A hallmark feature of a flexible flatfoot is a fully collapsed medial arch during stance phase of gait and an immediate return of the arch when not weightbearing.
The term flexible is used to refer to the level of qualitative stiffness of the foot during dynamic loading and physical examination.
Abnormal kinematics of the rearfoot (such as excessive rearfoot eversion) and foot and ankle kinetics (such as abnormal loading forces) are observed in this condition.
The subtalar joint pronation that ensues, causes the midtarsal joint to be unlocked, making it unstable and leading to various degrees of transverse plane abduction.
In adults, flexible flatfoot could be either unilateral or bilateral.
While typically idiopathic in nature with hereditary tendencies, one of the most common causes of the condition is a contracted Achilles muscle-tendon complex. Other causes include a skew foot, any kind of joint malformation, bone abnormality or arthrosis.
Hypermobility is also frequently associated with the condition.
A patient with flexible pes planus will often complain of calcaneal pain at heel strike, muscle spasm of the plantar fascia, frequent ankle sprains, or pain in the lower back, knee or hip.
Since there is an increase in energy consumption as a result of altered physical function, the patient will also experience an increase in lower limb fatigue.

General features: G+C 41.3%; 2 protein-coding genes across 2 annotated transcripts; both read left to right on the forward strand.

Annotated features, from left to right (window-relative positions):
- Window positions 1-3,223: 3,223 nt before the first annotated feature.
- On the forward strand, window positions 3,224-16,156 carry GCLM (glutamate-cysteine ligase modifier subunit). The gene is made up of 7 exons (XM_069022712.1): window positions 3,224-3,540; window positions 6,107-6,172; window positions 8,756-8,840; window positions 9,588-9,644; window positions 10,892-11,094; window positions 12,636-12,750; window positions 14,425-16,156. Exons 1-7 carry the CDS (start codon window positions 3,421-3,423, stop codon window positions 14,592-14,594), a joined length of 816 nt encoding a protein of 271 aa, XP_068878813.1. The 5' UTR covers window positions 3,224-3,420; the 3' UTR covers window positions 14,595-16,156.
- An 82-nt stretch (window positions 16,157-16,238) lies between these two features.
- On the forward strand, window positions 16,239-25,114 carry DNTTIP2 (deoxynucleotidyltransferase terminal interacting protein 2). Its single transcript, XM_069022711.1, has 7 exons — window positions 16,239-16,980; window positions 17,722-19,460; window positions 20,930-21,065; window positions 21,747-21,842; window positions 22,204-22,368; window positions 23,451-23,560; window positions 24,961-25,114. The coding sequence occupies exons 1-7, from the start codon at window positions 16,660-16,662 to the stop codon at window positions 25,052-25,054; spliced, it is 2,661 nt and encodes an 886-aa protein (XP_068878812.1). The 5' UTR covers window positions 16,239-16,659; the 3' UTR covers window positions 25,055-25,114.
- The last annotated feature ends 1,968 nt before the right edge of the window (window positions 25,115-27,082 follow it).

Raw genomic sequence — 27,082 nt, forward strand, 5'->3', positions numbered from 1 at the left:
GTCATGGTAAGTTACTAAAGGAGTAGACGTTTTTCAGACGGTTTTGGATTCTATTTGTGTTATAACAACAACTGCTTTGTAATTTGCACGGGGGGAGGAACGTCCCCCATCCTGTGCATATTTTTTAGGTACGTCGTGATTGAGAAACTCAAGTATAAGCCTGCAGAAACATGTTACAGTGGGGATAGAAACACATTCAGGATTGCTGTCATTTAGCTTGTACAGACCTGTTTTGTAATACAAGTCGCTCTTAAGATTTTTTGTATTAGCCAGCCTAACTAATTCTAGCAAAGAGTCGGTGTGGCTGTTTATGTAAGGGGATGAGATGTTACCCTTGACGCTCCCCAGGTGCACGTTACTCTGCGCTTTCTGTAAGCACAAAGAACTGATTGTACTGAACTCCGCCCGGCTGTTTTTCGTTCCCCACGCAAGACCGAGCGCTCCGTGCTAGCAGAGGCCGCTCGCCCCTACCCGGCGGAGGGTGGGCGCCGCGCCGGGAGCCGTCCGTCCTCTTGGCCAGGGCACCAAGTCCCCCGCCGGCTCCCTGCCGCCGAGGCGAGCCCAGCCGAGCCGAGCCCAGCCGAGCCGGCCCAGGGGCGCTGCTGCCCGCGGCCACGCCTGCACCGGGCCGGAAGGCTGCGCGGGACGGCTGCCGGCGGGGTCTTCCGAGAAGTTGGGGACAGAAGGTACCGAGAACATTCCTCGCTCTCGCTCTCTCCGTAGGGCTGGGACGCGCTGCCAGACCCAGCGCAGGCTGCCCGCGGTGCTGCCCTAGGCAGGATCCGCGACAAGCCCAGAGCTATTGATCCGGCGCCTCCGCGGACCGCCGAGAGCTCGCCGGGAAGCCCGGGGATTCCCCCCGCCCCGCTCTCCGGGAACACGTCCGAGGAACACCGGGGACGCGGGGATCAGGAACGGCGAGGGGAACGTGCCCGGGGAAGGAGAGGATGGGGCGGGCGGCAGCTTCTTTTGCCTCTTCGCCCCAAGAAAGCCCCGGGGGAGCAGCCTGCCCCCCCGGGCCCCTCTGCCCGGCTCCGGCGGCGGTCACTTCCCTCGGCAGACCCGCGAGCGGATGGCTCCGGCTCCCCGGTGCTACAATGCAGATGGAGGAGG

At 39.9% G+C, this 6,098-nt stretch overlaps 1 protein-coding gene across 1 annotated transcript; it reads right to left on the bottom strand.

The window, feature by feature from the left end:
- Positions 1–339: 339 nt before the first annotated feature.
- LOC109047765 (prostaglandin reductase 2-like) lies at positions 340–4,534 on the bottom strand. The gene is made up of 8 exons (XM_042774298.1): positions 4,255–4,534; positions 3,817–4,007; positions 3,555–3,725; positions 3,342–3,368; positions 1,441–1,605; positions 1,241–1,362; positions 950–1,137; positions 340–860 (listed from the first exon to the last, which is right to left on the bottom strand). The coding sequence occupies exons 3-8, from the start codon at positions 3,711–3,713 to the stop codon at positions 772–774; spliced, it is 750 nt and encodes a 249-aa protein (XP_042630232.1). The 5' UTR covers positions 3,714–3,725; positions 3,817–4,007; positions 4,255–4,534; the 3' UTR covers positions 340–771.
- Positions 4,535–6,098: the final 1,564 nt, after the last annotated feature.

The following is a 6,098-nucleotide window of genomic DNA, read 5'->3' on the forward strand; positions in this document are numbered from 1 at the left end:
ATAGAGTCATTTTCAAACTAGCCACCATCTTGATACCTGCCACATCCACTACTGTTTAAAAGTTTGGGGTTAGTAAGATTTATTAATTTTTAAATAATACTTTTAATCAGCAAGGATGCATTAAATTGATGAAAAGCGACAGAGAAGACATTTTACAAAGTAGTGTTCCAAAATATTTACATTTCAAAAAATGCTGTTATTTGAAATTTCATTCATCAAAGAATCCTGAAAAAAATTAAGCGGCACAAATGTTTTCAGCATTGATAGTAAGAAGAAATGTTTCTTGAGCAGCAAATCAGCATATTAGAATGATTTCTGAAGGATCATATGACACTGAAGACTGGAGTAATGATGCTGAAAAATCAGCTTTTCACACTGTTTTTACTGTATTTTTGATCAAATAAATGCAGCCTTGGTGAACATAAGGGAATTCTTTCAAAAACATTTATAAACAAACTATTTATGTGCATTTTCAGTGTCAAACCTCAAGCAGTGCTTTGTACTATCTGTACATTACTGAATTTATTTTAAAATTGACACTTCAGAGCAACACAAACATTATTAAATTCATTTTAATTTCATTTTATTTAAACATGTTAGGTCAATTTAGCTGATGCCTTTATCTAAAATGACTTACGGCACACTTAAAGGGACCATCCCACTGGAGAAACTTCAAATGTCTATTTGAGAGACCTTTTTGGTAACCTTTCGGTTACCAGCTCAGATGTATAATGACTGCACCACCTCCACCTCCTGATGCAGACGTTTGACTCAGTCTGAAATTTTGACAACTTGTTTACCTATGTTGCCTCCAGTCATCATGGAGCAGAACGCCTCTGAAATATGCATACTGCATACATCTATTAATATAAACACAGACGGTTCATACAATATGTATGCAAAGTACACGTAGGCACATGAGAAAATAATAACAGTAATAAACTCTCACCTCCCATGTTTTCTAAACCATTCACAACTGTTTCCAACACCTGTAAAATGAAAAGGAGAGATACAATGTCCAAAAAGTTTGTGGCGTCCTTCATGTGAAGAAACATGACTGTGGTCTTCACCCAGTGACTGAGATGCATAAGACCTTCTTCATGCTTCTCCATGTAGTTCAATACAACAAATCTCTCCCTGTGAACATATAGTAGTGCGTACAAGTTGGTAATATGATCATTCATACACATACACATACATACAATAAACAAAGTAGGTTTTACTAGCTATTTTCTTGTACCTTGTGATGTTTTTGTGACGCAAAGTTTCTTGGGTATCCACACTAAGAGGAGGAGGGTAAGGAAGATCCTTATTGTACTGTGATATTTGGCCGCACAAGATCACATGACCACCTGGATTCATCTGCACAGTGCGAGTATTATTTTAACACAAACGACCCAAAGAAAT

Diagnosis for the condition can be made with a foot examination in both open-chain and closed-chain posture under weightbearing.
Radiological studies can provide further detail regarding the degenerative impact of the deformity. It is imperative though that only weightbearing X-rays be used to evaluate the condition, since there many joints in the foot that could be responsible for the subluxation.
Treatment regime for flexible flat foot will include weight loss consulting if required, lower limb strengthening and stretching programs and proprioceptive balance board training.
The MASS4D® custom orthotic provides the structural support needed to correct this postural abnormality when in use, addressing issues such as the collapse of the arch and the eversion of the heel.
The inclusion of such an orthotic intervention in an active rehabilitation programme will yield positive results, providing a more holistic treatment for the patient’s condition.
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Repetitive plantarflexion can lead to pain and mechanical limitation in the posterior ankle joint which is known as posterior ankle impingement syndrome. This pathology commonly occurs in ballet dancers and football players.